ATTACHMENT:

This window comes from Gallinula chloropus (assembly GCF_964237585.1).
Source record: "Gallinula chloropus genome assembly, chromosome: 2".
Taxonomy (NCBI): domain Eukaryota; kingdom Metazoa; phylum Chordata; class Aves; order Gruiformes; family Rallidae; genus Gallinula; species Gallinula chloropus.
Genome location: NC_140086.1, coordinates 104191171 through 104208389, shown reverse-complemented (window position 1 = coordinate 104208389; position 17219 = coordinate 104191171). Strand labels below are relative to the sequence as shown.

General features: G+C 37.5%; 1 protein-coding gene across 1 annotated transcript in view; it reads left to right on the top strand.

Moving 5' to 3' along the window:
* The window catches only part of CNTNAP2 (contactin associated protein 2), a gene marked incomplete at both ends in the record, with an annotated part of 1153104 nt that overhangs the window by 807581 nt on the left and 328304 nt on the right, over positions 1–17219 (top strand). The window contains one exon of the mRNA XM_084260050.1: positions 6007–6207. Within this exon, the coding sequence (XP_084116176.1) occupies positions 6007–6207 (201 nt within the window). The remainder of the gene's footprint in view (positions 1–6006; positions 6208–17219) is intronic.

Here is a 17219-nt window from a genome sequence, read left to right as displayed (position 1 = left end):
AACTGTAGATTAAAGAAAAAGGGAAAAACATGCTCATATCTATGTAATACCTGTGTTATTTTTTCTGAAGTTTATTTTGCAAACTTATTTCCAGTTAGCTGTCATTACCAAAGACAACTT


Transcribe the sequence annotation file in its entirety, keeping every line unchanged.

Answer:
This window comes from Gallinula chloropus (assembly GCF_964237585.1).
Source record: "Gallinula chloropus genome assembly, chromosome: 2".
Taxonomy (NCBI): domain Eukaryota; kingdom Metazoa; phylum Chordata; class Aves; order Gruiformes; family Rallidae; genus Gallinula; species Gallinula chloropus.
Genome location: NC_140086.1, coordinates 104191171 through 104208389, shown reverse-complemented (window position 1 = coordinate 104208389; position 17219 = coordinate 104191171). Strand labels below are relative to the sequence as shown.

General features: G+C 37.5%; 1 protein-coding gene across 1 annotated transcript in view; it reads left to right on the top strand.

Moving 5' to 3' along the window:
* The window catches only part of CNTNAP2 (contactin associated protein 2), a gene marked incomplete at both ends in the record, with an annotated part of 1153104 nt that overhangs the window by 807581 nt on the left and 328304 nt on the right, over positions 1–17219 (top strand). The window contains one exon of the mRNA XM_084260050.1: positions 6007–6207. Within this exon, the coding sequence (XP_084116176.1) occupies positions 6007–6207 (201 nt within the window). The remainder of the gene's footprint in view (positions 1–6006; positions 6208–17219) is intronic.

Here is a 17219-nt window from a genome sequence, read left to right as displayed (position 1 = left end):
AACTGTAGATTAAAGAAAAAGGGAAAAACATGCTCATATCTATGTAATACCTGTGTTATTTTTTCTGAAGTTTATTTTGCAAACTTATTTCCAGTTAGCTGTCATTACCAAAGACAACTT